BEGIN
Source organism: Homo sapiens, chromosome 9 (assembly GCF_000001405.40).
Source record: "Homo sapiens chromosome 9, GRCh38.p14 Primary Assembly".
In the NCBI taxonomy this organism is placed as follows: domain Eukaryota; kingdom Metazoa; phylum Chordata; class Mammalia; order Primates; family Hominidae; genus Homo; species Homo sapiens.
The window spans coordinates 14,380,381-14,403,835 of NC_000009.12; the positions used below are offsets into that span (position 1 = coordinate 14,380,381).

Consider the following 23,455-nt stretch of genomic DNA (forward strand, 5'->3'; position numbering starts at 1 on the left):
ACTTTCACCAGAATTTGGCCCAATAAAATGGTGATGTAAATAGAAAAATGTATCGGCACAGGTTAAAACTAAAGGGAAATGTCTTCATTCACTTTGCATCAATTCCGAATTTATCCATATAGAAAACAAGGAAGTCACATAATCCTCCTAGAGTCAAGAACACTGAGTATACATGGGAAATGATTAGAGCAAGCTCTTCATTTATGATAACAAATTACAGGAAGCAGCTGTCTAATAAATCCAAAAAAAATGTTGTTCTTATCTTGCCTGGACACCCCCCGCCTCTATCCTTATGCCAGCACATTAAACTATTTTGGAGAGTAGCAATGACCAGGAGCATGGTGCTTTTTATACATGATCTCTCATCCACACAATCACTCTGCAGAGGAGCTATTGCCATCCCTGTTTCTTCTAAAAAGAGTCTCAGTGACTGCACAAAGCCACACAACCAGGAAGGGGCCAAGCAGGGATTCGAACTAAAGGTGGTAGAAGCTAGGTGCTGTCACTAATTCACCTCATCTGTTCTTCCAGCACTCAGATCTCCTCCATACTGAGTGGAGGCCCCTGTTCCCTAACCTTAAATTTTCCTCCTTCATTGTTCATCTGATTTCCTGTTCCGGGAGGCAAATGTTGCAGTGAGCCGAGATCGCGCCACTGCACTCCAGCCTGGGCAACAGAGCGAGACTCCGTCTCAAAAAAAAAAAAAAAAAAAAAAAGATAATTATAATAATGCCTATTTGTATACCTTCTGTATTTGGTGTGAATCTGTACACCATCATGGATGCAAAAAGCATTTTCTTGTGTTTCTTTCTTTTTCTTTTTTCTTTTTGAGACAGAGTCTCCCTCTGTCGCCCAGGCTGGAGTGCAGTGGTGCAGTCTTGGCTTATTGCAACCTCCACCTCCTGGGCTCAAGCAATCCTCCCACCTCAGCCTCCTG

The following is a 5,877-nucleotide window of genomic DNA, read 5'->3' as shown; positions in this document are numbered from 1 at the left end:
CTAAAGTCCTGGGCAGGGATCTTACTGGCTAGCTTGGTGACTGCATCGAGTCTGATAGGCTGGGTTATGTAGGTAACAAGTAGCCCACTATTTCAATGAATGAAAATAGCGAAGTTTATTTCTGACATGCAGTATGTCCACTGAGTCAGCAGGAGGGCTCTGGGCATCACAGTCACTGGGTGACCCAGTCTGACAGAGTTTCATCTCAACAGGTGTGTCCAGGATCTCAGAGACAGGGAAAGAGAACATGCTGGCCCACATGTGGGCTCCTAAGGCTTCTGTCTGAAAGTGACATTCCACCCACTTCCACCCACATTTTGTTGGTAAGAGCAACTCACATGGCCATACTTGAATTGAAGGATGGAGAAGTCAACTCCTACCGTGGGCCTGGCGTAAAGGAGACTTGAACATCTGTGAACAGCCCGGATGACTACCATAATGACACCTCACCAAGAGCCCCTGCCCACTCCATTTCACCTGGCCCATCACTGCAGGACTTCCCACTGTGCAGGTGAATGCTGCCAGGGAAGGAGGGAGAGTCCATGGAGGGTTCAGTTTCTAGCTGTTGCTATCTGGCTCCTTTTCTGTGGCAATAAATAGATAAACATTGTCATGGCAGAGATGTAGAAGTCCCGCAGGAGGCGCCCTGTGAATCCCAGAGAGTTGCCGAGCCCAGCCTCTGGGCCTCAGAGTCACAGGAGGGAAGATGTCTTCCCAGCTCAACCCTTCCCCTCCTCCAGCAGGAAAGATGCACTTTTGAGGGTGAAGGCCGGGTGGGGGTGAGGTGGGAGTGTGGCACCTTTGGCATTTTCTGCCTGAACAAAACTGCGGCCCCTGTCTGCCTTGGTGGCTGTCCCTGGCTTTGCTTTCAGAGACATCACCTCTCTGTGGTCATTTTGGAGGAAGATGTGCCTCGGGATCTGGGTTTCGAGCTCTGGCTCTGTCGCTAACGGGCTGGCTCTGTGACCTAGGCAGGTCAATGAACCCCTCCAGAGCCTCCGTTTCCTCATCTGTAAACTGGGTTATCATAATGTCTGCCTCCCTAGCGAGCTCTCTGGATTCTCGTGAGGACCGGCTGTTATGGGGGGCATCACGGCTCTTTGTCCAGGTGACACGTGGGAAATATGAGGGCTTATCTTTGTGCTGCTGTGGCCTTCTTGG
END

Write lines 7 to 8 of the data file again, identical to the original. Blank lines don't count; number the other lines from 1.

The following is a 5,877-nucleotide window of genomic DNA, read 5'->3' as shown; positions in this document are numbered from 1 at the left end:
CTAAAGTCCTGGGCAGGGATCTTACTGGCTAGCTTGGTGACTGCATCGAGTCTGATAGGCTGGGTTATGTAGGTAACAAGTAGCCCACTATTTCAATGAATGAAAATAGCGAAGTTTATTTCTGACATGCAGTATGTCCACTGAGTCAGCAGGAGGGCTCTGGGCATCACAGTCACTGGGTGACCCAGTCTGACAGAGTTTCATCTCAACAGGTGTGTCCAGGATCTCAGAGACAGGGAAAGAGAACATGCTGGCCCACATGTGGGCTCCTAAGGCTTCTGTCTGAAAGTGACATTCCACCCACTTCCACCCACATTTTGTTGGTAAGAGCAACTCACATGGCCATACTTGAATTGAAGGATGGAGAAGTCAACTCCTACCGTGGGCCTGGCGTAAAGGAGACTTGAACATCTGTGAACAGCCCGGATGACTACCATAATGACACCTCACCAAGAGCCCCTGCCCACTCCATTTCACCTGGCCCATCACTGCAGGACTTCCCACTGTGCAGGTGAATGCTGCCAGGGAAGGAGGGAGAGTCCATGGAGGGTTCAGTTTCTAGCTGTTGCTATCTGGCTCCTTTTCTGTGGCAATAAATAGATAAACATTGTCATGGCAGAGATGTAGAAGTCCCGCAGGAGGCGCCCTGTGAATCCCAGAGAGTTGCCGAGCCCAGCCTCTGGGCCTCAGAGTCACAGGAGGGAAGATGTCTTCCCAGCTCAACCCTTCCCCTCCTCCAGCAGGAAAGATGCACTTTTGAGGGTGAAGGCCGGGTGGGGGTGAGGTGGGAGTGTGGCACCTTTGGCATTTTCTGCCTGAACAAAACTGCGGCCCCTGTCTGCCTTGGTGGCTGTCCCTGGCTTTGCTTTCAGAGACATCACCTCTCTGTGGTCATTTTGGAGGAAGATGTGCCTCGGGATCTGGGTTTCGAGCTCTGGCTCTGTCGCTAACGGGCTGGCTCTGTGACCTAGGCAGGTCAATGAACCCCTCCAGAGCCTCCGTTTCCTCATCTGTAAACTGGGTTATCATAATGTCTGCCTCCCTAGCGAGCTCTCTGGATTCTCGTGAGGACCGGCTGTTATGGGGGGCATCACGGCTCTTTGTCCAGGTGACACGTGGGAAATATGAGGGCTTATCTTTGTGCTGCTGTGGCCTTCTTGG